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Posts uit mei, 2013 tonen

Fun with Flying Pigs: The Importance of Context in Language Comprehension

How do we understand the phrase flying pig ? This sounds like a silly question (and later on I will show that it is) but people can get quite emotional about it. In a recent blog post , for example, Greg Hickok took Ben Bergen to task for things Ben said about a flying pig in an interview on NPR . Flying pig you ask? Yes, it was a comment that Ben made about a flying pig that set Greg off in what someone on Twitter called an “epic rant.” An epic rant about a flying pig: what could be better than that? (In truth the rant was about more than just the pig but I hope you forgive my fascination with the pig.) What did Ben say about the pig? Here is the transcript of his interview. Ben first sets the NPR listeners’ minds at ease: a flying pig isn't something that actually exists in the real world .  I like the no-nonsense approach here, but then Ben immediately veers into the danger zone:  Yet when we read those words we see one in our mind's eye. Most people s

Replication Done Right

When I started this blog, I was a little worried that I might soon run out of topics. So far, however, the topics have been presenting themselves. And now readers have even started to suggest topics for blog posts! I recently received an email message from Etienne LeBel who said he’d enjoyed my Lazy Susan and Bruce Springsteen post (Lazy Susan, the gift that keeps on giving) and suggested I write a post about a recent positive replication experience of his . Specifically, he said: We really want to get the message out that these replication efforts need not be adversarial and antagonistic, and that it should be considered as a normal part of ensuring our science is self-correcting. It thought this was a great idea—who wouldn’t want to be the bearer of good news? So here goes. The study Lebel and his co-author Lorne Campbell (a great name for a sheriff in a Western) set out to replicate study 1 of a paper by Matthew Vess published in Psychological Science. Ves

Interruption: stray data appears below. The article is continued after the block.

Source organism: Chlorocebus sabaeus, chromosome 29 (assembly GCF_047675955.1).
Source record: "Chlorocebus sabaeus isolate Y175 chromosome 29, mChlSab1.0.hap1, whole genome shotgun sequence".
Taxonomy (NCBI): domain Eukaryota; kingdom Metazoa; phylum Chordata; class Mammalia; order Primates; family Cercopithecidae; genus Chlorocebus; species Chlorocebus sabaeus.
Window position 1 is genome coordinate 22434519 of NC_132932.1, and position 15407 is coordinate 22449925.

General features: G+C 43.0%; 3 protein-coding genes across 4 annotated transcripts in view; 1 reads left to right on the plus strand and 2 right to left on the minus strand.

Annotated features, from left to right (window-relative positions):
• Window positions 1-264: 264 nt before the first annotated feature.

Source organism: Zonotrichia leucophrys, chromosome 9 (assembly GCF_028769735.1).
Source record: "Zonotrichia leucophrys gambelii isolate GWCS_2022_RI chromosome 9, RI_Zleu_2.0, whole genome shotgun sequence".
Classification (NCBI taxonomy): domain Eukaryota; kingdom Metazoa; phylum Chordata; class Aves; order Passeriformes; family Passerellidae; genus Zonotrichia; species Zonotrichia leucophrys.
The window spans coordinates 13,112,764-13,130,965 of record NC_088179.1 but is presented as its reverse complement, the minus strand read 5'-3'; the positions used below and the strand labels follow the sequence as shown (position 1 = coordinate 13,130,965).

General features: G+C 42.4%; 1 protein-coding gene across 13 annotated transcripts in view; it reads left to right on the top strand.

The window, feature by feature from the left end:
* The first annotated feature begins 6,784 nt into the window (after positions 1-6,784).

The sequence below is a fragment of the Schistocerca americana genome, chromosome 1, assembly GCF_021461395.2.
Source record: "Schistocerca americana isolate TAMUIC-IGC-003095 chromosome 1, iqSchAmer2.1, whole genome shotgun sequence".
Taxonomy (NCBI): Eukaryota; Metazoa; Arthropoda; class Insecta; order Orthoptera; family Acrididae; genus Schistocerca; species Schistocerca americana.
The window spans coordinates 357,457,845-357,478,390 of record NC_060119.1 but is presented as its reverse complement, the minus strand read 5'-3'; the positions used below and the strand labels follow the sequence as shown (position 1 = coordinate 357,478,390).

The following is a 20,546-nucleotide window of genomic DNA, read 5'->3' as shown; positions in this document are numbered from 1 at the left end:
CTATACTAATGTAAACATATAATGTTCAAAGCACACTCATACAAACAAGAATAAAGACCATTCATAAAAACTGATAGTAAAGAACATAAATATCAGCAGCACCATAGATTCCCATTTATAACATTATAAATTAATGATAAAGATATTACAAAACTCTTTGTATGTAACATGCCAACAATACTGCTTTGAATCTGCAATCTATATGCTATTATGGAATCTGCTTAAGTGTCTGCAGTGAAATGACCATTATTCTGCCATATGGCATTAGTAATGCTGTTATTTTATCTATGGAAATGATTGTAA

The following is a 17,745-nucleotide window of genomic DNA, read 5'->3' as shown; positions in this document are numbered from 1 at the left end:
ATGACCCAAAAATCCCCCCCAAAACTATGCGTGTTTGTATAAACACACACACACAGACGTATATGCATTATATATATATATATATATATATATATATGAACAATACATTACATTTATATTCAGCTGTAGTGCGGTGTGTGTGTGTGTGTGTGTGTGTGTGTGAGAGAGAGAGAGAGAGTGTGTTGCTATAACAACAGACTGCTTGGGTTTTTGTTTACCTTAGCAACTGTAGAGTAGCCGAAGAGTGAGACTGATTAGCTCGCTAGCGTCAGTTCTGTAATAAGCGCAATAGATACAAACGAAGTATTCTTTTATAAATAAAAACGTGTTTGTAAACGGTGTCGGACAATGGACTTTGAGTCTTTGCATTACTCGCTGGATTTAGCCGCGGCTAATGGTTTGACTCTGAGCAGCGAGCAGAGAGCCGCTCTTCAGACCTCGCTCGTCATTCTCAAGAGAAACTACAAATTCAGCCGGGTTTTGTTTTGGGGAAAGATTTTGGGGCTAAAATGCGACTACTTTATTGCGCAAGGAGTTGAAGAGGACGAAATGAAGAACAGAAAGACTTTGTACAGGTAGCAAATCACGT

Social Priming in Theory Part 2

The discussion on social priming is still raging, with researchers being unable to replicate key original findings , replication efforts being criticized by the original researchers , replication researchers replying to the criticism , other researchers weighing in , journalists sensationalizing the controversy , and wiser heads trying to put things in perspective and calm the waters . As in my previous post, I’m going to ignore the empirical debate and look at social priming from a more theoretical perspective. Some people (on Twitter) wondered what the point of this was. After all, if some of the key findings cannot be replicated, does it make sense to build a theory on this? My response to this criticism is that just because there might be problems with some of the experiments in this area, it doesn’t mean that the phenomenon itself does not exist. Perhaps it has not been investigated properly. So let’s look at the essence of social priming. The basic idea—as I